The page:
The distensible member 75 is in the form of a thin rubber tube closed at both ends and may be inflated, when desired, by forcing air through a tube 83 which leads through the metallic shell and the rubber lining member of the section 19 into the distensible member. Any suitable mechanism, not shown, may be used for forcing air through the tube 83 to inflate the member 75 and for permit ting air to escape through the tube to deflate the member.
Referring briefly to the holder B, the distensible member 175 is mounted in the rub ber lining members, one of which is shown at 177 in the same manner in which the distensible member 75 is mounted in the rubber lining members of the holder A. A tube 183, which corresponds to the tube 83 of the holder A leads into the distensible member 175. It should be particularly noted that it is the rubber lining members of the sections of the holders which contact with the shoe when the holders are closed about the ends of the shoe and that, since these lining members are resilient, they will conform substantially to the curves of the portions of the shoe with which they contact.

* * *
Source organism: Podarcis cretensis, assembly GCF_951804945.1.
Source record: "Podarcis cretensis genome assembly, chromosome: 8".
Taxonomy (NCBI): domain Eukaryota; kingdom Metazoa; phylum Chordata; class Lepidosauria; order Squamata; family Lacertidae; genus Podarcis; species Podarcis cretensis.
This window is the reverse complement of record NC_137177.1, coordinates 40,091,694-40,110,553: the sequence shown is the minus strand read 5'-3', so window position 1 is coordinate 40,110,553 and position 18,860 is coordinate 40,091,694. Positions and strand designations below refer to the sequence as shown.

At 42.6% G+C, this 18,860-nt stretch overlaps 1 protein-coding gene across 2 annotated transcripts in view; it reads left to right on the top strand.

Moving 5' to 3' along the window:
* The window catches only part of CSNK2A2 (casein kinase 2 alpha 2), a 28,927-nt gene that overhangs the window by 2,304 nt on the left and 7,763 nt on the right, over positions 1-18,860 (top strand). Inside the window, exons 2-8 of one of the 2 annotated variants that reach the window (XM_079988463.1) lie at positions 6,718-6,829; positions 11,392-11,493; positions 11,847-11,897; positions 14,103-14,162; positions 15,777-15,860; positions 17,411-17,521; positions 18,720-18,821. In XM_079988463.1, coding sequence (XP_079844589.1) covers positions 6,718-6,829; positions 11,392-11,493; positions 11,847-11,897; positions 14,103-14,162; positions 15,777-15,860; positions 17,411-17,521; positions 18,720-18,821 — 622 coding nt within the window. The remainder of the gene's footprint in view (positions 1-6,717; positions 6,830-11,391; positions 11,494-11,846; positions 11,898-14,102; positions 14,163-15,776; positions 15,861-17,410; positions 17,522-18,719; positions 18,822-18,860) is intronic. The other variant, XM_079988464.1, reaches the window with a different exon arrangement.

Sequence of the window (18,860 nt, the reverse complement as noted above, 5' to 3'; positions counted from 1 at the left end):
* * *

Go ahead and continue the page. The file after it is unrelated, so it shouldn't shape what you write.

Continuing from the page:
In the operation of the machine the shoe is placed upon the pins 17 of the block 13 and located properly as to its height above the table and as to its position substantially midway between the holders by adjusting the position of the rod 9 and the block 13. One of the holders, for example the holder A, is
caused to contact with the rear end of the thereby press the upturned margin of the sole against the foxing." Air is then permitted to escape from the distensible member, the holder A withdrawn and the holder B moved into contact with the forepart of the shoe, the member 175 first distended and then permitted to contact, and the holder B withdrawn. The upturned margin'of the sole, and particularly the extreme upper portion of the margin along the edge, is thus pressed into firm contact with the foxing so that an unbroken joint between the margin of the sole and the foxing will result from the subsequent vulcanization.